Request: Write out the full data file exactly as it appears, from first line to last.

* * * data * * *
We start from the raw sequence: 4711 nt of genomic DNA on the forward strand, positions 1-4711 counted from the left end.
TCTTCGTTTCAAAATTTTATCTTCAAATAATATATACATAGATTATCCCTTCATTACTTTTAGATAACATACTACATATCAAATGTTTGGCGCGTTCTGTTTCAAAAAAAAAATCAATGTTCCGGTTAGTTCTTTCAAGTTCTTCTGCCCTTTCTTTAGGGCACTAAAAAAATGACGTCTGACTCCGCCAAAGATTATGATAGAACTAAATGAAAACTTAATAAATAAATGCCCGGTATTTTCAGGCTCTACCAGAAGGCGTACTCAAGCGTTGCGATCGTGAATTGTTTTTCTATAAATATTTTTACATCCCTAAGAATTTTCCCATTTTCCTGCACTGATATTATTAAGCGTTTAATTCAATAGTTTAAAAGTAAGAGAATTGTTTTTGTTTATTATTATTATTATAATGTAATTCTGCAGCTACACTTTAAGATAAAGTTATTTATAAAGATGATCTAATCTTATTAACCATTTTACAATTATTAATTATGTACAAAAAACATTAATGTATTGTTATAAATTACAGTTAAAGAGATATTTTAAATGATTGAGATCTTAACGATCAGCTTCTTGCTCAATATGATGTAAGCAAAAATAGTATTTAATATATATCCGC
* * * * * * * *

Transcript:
We start from the raw sequence: 4711 nt of genomic DNA on the forward strand, positions 1-4711 counted from the left end.
TCTTCGTTTCAAAATTTTATCTTCAAATAATATATACATAGATTATCCCTTCATTACTTTTAGATAACATACTACATATCAAATGTTTGGCGCGTTCTGTTTCAAAAAAAAAATCAATGTTCCGGTTAGTTCTTTCAAGTTCTTCTGCCCTTTCTTTAGGGCACTAAAAAAATGACGTCTGACTCCGCCAAAGATTATGATAGAACTAAATGAAAACTTAATAAATAAATGCCCGGTATTTTCAGGCTCTACCAGAAGGCGTACTCAAGCGTTGCGATCGTGAATTGTTTTTCTATAAATATTTTTACATCCCTAAGAATTTTCCCATTTTCCTGCACTGATATTATTAAGCGTTTAATTCAATAGTTTAAAAGTAAGAGAATTGTTTTTGTTTATTATTATTATTATAATGTAATTCTGCAGCTACACTTTAAGATAAAGTTATTTATAAAGATGATCTAATCTTATTAACCATTTTACAATTATTAATTATGTACAAAAAACATTAATGTATTGTTATAAATTACAGTTAAAGAGATATTTTAAATGATTGAGATCTTAACGATCAGCTTCTTGCTCAATATGATGTAAGCAAAAATAGTATTTAATATATATCCGC